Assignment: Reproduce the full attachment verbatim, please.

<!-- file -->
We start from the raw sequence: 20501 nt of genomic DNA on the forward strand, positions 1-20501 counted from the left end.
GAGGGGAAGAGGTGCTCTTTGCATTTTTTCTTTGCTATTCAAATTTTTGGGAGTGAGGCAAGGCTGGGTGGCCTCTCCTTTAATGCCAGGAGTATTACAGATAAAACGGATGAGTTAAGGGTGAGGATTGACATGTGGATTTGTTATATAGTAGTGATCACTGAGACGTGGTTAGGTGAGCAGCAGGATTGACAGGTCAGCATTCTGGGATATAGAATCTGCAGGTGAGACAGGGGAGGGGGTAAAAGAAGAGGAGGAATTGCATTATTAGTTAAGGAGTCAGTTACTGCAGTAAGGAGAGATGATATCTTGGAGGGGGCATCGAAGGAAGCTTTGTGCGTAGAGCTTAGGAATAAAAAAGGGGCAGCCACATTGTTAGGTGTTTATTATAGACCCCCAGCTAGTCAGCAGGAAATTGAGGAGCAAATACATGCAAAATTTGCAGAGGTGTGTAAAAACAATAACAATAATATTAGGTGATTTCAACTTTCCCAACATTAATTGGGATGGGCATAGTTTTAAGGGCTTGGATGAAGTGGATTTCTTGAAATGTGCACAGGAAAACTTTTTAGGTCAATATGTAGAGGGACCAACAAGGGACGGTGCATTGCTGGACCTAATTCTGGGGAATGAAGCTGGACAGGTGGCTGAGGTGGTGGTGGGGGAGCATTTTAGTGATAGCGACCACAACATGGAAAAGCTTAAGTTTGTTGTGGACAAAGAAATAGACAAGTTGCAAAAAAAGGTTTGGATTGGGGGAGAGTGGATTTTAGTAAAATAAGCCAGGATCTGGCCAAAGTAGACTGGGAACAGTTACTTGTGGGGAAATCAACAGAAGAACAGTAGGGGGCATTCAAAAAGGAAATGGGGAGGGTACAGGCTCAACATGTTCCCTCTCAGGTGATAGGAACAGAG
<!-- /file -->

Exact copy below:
We start from the raw sequence: 20501 nt of genomic DNA on the forward strand, positions 1-20501 counted from the left end.
GAGGGGAAGAGGTGCTCTTTGCATTTTTTCTTTGCTATTCAAATTTTTGGGAGTGAGGCAAGGCTGGGTGGCCTCTCCTTTAATGCCAGGAGTATTACAGATAAAACGGATGAGTTAAGGGTGAGGATTGACATGTGGATTTGTTATATAGTAGTGATCACTGAGACGTGGTTAGGTGAGCAGCAGGATTGACAGGTCAGCATTCTGGGATATAGAATCTGCAGGTGAGACAGGGGAGGGGGTAAAAGAAGAGGAGGAATTGCATTATTAGTTAAGGAGTCAGTTACTGCAGTAAGGAGAGATGATATCTTGGAGGGGGCATCGAAGGAAGCTTTGTGCGTAGAGCTTAGGAATAAAAAAGGGGCAGCCACATTGTTAGGTGTTTATTATAGACCCCCAGCTAGTCAGCAGGAAATTGAGGAGCAAATACATGCAAAATTTGCAGAGGTGTGTAAAAACAATAACAATAATATTAGGTGATTTCAACTTTCCCAACATTAATTGGGATGGGCATAGTTTTAAGGGCTTGGATGAAGTGGATTTCTTGAAATGTGCACAGGAAAACTTTTTAGGTCAATATGTAGAGGGACCAACAAGGGACGGTGCATTGCTGGACCTAATTCTGGGGAATGAAGCTGGACAGGTGGCTGAGGTGGTGGTGGGGGAGCATTTTAGTGATAGCGACCACAACATGGAAAAGCTTAAGTTTGTTGTGGACAAAGAAATAGACAAGTTGCAAAAAAAGGTTTGGATTGGGGGAGAGTGGATTTTAGTAAAATAAGCCAGGATCTGGCCAAAGTAGACTGGGAACAGTTACTTGTGGGGAAATCAACAGAAGAACAGTAGGGGGCATTCAAAAAGGAAATGGGGAGGGTACAGGCTCAACATGTTCCCTCTCAGGTGATAGGAACAGAG